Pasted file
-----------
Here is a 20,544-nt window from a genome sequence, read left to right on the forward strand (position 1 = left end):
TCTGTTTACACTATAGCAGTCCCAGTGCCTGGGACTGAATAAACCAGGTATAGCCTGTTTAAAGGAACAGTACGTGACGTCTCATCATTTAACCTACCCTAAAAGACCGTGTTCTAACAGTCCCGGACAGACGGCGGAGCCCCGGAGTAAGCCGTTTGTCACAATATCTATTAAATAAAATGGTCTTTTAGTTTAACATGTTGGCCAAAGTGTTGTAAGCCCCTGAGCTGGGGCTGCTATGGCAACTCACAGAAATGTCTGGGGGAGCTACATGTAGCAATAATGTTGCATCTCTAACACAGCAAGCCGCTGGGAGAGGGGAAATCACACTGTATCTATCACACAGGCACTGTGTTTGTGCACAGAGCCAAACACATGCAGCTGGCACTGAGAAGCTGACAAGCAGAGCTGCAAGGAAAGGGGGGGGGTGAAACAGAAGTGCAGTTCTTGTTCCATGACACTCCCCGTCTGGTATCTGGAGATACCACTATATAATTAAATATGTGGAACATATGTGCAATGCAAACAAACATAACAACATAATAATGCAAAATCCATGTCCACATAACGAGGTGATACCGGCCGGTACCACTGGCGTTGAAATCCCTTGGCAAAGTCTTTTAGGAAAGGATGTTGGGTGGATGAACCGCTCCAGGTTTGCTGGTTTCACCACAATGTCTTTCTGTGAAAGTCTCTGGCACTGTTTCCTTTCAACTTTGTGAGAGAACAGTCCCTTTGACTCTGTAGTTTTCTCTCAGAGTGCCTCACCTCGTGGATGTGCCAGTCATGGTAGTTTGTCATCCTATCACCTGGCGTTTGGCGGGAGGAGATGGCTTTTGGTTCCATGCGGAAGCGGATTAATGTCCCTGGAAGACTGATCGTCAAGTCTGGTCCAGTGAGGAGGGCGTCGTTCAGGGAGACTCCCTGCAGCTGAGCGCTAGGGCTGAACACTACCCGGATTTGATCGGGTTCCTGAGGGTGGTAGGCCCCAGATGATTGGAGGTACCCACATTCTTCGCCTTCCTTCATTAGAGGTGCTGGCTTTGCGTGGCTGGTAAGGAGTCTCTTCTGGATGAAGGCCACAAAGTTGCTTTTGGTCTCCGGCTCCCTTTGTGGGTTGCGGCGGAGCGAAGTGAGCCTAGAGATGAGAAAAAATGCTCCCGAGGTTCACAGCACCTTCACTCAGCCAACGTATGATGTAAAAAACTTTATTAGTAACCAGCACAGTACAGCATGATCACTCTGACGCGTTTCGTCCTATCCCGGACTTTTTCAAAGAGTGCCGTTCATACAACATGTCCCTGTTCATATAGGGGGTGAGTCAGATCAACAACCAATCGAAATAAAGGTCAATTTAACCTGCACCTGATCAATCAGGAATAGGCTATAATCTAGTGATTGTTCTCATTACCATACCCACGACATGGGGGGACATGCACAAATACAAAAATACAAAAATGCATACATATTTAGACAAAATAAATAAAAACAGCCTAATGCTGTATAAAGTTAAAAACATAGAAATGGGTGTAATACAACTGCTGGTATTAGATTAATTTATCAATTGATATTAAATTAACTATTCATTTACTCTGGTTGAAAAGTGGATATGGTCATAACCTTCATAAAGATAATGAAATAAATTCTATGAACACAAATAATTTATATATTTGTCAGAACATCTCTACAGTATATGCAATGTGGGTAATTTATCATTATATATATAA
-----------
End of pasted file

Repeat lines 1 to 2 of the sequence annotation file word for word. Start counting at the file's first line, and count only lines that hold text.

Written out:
Here is a 20,544-nt window from a genome sequence, read left to right on the forward strand (position 1 = left end):
TCTGTTTACACTATAGCAGTCCCAGTGCCTGGGACTGAATAAACCAGGTATAGCCTGTTTAAAGGAACAGTACGTGACGTCTCATCATTTAACCTACCCTAAAAGACCGTGTTCTAACAGTCCCGGACAGACGGCGGAGCCCCGGAGTAAGCCGTTTGTCACAATATCTATTAAATAAAATGGTCTTTTAGTTTAACATGTTGGCCAAAGTGTTGTAAGCCCCTGAGCTGGGGCTGCTATGGCAACTCACAGAAATGTCTGGGGGAGCTACATGTAGCAATAATGTTGCATCTCTAACACAGCAAGCCGCTGGGAGAGGGGAAATCACACTGTATCTATCACACAGGCACTGTGTTTGTGCACAGAGCCAAACACATGCAGCTGGCACTGAGAAGCTGACAAGCAGAGCTGCAAGGAAAGGGGGGGGGTGAAACAGAAGTGCAGTTCTTGTTCCATGACACTCCCCGTCTGGTATCTGGAGATACCACTATATAATTAAATATGTGGAACATATGTGCAATGCAAACAAACATAACAACATAATAATGCAAAATCCATGTCCACATAACGAGGTGATACCGGCCGGTACCACTGGCGTTGAAATCCCTTGGCAAAGTCTTTTAGGAAAGGATGTTGGGTGGATGAACCGCTCCAGGTTTGCTGGTTTCACCACAATGTCTTTCTGTGAAAGTCTCTGGCACTGTTTCCTTTCAACTTTGTGAGAGAACAGTCCCTTTGACTCTGTAGTTTTCTCTCAGAGTGCCTCACCTCGTGGATGTGCCAGTCATGGTAGTTTGTCATCCTATCACCTGGCGTTTGGCGGGAGGAGATGGCTTTTGGTTCCATGCGGAAGCGGATTAATGTCCCTGGAAGACTGATCGTCAAGTCTGGTCCAGTGAGGAGGGCGTCGTTCAGGGAGACTCCCTGCAGCTGAGCGCTAGGGCTGAACACTACCCGGATTTGATCGGGTTCCTGAGGGTGGTAGGCCCCAGATGATTGGAGGTACCCACATTCTTCGCCTTCCTTCATTAGAGGTGCTGGCTTTGCGTGGCTGGTAAGGAGTCTCTTCTGGATGAAGGCCACAAAGTTGCTTTTGGTCTCCGGCTCCCTTTGTGGGTTGCGGCGGAGCGAAGTGAGCCTAGAGATGAGAAAAAATGCTCCCGAGGTTCACAGCACCTTCACTCAGCCAACGTATGATGTAAAAAACTTTATTAGTAACCAGCACAGTACAGCATGATCACTCTGACGCGTTTCGTCCTATCCCGGACTTTTTCAAAGAGTGCCGTTCATACAACATGTCCCTGTTCATATAGGGGGTGAGTCAGATCAACAACCAATCGAAATAAAGGTCAATTTAACCTGCACCTGATCAATCAGGAATAGGCTATAATCTAGTGATTGTTCTCATTACCATACCCACGACATGGGGGGACATGCACAAATACAAAAATACAAAAATGCATACATATTTAGACAAAATAAATAAAAACAGCCTAATGCTGTATAAAGTTAAAAACATAGAAATGGGTGTAATACAACTGCTGGTATTAGATTAATTTATCAATTGATATTAAATTAACTATTCATTTACTCTGGTTGAAAAGTGGATATGGTCATAACCTTCATAAAGATAATGAAATAAATTCTATGAACACAAATAATTTATATATTTGTCAGAACATCTCTACAGTATATGCAATGTGGGTAATTTATCATTATATATATAA